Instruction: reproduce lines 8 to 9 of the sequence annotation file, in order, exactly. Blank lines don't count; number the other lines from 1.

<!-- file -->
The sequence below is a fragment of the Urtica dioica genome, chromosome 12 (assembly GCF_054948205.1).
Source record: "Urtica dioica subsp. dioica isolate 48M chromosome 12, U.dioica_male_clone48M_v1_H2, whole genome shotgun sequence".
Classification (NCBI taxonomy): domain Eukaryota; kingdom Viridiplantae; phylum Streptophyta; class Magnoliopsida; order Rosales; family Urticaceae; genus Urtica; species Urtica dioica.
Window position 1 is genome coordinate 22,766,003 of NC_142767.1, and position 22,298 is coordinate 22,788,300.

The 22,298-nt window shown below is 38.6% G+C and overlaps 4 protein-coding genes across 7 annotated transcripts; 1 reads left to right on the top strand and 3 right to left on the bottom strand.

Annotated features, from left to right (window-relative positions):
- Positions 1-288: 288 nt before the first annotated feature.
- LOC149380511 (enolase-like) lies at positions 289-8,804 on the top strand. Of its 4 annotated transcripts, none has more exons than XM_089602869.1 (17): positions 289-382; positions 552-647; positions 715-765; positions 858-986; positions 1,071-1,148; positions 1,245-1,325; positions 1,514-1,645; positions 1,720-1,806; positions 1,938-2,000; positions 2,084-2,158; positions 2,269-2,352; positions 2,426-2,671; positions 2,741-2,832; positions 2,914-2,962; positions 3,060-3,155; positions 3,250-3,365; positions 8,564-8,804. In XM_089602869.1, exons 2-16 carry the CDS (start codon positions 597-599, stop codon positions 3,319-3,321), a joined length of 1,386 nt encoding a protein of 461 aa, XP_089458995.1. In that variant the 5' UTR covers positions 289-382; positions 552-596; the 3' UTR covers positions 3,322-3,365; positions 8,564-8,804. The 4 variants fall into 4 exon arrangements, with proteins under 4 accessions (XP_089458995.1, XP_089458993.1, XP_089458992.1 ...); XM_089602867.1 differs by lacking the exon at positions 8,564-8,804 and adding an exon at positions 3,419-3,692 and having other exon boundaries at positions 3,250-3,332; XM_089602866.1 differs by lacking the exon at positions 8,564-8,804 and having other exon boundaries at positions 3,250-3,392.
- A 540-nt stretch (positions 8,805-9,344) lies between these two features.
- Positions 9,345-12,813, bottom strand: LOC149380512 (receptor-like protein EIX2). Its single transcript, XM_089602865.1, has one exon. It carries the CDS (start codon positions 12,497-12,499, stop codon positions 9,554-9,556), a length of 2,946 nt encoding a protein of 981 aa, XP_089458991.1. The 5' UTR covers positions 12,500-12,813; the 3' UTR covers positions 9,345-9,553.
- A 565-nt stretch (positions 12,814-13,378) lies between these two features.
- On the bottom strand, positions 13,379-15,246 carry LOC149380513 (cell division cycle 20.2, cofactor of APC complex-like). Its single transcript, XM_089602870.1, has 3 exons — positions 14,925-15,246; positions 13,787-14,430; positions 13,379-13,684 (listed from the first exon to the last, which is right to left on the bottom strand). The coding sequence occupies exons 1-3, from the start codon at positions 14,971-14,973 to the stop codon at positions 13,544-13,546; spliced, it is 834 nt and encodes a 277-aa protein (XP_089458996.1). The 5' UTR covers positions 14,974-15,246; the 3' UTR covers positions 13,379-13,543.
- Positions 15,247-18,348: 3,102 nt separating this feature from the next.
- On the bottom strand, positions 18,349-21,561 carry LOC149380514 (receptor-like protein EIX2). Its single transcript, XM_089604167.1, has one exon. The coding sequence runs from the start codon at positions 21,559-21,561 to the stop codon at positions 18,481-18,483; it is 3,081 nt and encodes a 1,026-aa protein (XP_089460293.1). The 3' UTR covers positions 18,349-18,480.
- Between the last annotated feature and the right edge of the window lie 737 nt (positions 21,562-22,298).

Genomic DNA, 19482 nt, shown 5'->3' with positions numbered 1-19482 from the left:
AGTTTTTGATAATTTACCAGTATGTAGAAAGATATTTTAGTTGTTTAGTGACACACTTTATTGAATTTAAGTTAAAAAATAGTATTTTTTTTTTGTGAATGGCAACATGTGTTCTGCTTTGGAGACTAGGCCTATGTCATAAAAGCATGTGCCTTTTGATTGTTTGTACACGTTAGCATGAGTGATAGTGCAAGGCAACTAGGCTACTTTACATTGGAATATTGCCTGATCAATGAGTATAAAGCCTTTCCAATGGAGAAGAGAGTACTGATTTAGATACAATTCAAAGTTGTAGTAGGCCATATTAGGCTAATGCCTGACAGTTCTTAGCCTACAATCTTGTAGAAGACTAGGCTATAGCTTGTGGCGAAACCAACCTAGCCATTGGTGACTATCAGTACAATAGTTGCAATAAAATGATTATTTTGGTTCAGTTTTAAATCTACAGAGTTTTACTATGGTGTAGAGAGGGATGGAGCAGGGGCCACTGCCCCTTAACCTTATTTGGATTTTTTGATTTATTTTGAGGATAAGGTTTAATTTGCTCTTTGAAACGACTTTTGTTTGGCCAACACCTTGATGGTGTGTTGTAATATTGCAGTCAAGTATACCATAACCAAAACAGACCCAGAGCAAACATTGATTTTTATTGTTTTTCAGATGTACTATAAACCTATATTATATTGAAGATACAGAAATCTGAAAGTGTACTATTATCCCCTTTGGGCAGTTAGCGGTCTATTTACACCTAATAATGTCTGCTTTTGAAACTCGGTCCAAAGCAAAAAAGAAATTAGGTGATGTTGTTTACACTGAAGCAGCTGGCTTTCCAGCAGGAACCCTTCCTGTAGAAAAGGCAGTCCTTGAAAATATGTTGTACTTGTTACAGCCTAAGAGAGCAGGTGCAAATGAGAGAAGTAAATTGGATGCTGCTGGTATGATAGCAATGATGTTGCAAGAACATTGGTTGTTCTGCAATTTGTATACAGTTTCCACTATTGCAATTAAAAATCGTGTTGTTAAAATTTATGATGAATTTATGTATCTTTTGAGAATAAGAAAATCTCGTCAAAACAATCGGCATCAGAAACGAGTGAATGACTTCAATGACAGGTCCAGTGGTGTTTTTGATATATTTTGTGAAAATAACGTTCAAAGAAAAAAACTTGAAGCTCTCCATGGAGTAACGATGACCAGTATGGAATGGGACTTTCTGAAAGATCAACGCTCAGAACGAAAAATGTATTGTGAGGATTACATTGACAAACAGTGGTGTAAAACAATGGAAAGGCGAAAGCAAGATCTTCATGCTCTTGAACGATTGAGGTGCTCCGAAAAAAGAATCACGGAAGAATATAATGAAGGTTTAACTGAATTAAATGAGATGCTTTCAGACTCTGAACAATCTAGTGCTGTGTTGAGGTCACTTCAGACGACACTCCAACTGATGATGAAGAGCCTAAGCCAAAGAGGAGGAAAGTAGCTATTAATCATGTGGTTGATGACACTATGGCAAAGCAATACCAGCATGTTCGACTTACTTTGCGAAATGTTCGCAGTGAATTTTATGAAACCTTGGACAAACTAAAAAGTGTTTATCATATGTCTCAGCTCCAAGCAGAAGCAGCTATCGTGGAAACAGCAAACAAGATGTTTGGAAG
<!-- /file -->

- LOC149380511 (enolase-like) lies at positions 289-8,804 on the top strand. Of its 4 annotated transcripts, none has more exons than XM_089602869.1 (17): positions 289-382; positions 552-647; positions 715-765; positions 858-986; positions 1,071-1,148; positions 1,245-1,325; positions 1,514-1,645; positions 1,720-1,806; positions 1,938-2,000; positions 2,084-2,158; positions 2,269-2,352; positions 2,426-2,671; positions 2,741-2,832; positions 2,914-2,962; positions 3,060-3,155; positions 3,250-3,365; positions 8,564-8,804. In XM_089602869.1, exons 2-16 carry the CDS (start codon positions 597-599, stop codon positions 3,319-3,321), a joined length of 1,386 nt encoding a protein of 461 aa, XP_089458995.1. In that variant the 5' UTR covers positions 289-382; positions 552-596; the 3' UTR covers positions 3,322-3,365; positions 8,564-8,804. The 4 variants fall into 4 exon arrangements, with proteins under 4 accessions (XP_089458995.1, XP_089458993.1, XP_089458992.1 ...); XM_089602867.1 differs by lacking the exon at positions 8,564-8,804 and adding an exon at positions 3,419-3,692 and having other exon boundaries at positions 3,250-3,332; XM_089602866.1 differs by lacking the exon at positions 8,564-8,804 and having other exon boundaries at positions 3,250-3,392.
- A 540-nt stretch (positions 8,805-9,344) lies between these two features.